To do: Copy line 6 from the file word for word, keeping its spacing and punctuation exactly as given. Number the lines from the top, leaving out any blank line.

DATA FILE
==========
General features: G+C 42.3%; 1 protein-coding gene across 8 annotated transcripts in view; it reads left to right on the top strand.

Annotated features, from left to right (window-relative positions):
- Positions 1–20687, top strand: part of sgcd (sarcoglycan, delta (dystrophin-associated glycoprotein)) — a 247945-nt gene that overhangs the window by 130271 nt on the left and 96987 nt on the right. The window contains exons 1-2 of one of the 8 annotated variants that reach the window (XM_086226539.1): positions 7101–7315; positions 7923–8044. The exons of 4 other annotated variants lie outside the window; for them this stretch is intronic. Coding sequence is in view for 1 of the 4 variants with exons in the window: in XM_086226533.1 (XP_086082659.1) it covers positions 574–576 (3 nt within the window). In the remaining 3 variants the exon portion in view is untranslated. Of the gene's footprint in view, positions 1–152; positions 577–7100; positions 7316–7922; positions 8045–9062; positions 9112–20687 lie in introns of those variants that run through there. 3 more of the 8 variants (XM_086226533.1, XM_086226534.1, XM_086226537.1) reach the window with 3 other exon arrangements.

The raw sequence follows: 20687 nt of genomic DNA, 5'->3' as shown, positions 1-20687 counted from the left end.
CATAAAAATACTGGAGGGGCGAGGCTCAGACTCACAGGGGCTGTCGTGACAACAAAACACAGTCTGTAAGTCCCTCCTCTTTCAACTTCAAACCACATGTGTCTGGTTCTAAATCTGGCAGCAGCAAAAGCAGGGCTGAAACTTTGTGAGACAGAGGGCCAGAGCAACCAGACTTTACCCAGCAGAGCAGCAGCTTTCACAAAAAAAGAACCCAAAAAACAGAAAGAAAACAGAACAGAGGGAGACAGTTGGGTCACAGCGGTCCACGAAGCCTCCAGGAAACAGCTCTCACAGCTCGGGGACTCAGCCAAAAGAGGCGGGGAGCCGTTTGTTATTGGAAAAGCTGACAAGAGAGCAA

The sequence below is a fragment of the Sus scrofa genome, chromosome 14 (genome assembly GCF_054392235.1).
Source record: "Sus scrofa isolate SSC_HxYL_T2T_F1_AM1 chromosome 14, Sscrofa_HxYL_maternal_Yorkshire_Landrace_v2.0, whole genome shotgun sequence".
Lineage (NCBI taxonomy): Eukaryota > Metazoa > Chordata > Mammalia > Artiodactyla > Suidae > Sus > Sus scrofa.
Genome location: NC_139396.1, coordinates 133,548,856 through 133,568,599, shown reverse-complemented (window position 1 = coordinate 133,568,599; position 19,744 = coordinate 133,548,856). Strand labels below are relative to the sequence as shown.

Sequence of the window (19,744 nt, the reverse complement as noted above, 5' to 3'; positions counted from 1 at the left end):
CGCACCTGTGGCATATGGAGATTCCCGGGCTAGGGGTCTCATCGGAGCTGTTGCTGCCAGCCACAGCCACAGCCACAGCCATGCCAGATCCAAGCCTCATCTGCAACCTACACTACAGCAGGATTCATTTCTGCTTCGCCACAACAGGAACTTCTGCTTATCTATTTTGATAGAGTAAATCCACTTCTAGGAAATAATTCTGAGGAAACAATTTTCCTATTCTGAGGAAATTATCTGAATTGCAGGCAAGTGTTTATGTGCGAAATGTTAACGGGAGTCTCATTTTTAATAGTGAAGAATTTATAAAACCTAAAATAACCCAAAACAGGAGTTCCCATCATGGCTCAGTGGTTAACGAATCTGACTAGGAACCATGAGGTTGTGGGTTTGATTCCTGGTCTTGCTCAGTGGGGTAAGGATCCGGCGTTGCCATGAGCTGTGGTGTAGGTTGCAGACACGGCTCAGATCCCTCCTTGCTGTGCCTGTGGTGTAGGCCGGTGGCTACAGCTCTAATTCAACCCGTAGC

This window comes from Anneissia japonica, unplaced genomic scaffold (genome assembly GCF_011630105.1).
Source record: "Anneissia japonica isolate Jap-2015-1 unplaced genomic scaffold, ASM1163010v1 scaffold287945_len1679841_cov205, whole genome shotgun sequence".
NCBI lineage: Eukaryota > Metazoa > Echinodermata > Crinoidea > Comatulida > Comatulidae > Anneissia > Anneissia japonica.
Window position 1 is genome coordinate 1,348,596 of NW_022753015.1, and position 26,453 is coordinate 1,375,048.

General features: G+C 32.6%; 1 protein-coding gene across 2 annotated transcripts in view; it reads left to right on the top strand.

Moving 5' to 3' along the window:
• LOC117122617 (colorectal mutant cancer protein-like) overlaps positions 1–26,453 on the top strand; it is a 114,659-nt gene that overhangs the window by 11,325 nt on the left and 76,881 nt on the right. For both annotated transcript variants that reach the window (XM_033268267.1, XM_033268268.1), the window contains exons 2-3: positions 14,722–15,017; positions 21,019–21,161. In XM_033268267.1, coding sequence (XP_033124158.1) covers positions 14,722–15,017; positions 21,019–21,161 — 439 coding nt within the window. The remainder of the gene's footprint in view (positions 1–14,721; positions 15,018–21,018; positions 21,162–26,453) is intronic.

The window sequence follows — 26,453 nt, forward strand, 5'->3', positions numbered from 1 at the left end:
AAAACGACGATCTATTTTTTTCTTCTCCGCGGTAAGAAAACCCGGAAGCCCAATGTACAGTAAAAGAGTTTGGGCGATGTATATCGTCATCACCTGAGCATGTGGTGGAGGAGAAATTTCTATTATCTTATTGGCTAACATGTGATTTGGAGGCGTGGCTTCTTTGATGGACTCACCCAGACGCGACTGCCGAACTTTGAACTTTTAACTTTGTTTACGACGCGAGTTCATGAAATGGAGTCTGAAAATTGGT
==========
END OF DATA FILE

The sequence below is a fragment of the Sus scrofa genome, chromosome 14 (genome assembly GCF_054392235.1).